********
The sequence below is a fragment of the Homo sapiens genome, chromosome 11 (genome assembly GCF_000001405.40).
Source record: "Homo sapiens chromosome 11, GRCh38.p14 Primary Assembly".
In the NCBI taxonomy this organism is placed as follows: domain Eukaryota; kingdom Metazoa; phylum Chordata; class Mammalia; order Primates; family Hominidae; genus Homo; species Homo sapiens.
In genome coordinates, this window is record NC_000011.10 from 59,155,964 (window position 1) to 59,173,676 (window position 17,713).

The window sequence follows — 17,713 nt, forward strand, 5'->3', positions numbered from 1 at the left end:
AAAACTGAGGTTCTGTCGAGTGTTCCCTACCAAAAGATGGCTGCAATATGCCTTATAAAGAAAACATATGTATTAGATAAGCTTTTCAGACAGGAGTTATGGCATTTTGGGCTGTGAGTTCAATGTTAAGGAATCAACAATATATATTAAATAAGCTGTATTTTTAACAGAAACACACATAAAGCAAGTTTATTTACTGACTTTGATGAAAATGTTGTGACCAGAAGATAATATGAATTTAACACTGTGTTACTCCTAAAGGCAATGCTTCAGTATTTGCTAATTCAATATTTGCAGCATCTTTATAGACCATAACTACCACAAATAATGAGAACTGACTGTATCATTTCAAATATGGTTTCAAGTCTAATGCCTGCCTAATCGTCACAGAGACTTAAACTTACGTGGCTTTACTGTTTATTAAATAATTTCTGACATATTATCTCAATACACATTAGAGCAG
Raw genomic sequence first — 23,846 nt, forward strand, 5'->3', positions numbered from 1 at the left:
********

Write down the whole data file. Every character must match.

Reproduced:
The sequence below is a fragment of the Homo sapiens genome, chromosome 11 (genome assembly GCF_000001405.40).
Source record: "Homo sapiens chromosome 11, GRCh38.p14 Primary Assembly".
In the NCBI taxonomy this organism is placed as follows: domain Eukaryota; kingdom Metazoa; phylum Chordata; class Mammalia; order Primates; family Hominidae; genus Homo; species Homo sapiens.
In genome coordinates, this window is record NC_000011.10 from 59,155,964 (window position 1) to 59,173,676 (window position 17,713).

The window sequence follows — 17,713 nt, forward strand, 5'->3', positions numbered from 1 at the left end:
AAAACTGAGGTTCTGTCGAGTGTTCCCTACCAAAAGATGGCTGCAATATGCCTTATAAAGAAAACATATGTATTAGATAAGCTTTTCAGACAGGAGTTATGGCATTTTGGGCTGTGAGTTCAATGTTAAGGAATCAACAATATATATTAAATAAGCTGTATTTTTAACAGAAACACACATAAAGCAAGTTTATTTACTGACTTTGATGAAAATGTTGTGACCAGAAGATAATATGAATTTAACACTGTGTTACTCCTAAAGGCAATGCTTCAGTATTTGCTAATTCAATATTTGCAGCATCTTTATAGACCATAACTACCACAAATAATGAGAACTGACTGTATCATTTCAAATATGGTTTCAAGTCTAATGCCTGCCTAATCGTCACAGAGACTTAAACTTACGTGGCTTTACTGTTTATTAAATAATTTCTGACATATTATCTCAATACACATTAGAGCAG
Raw genomic sequence first — 23,846 nt, forward strand, 5'->3', positions numbered from 1 at the left: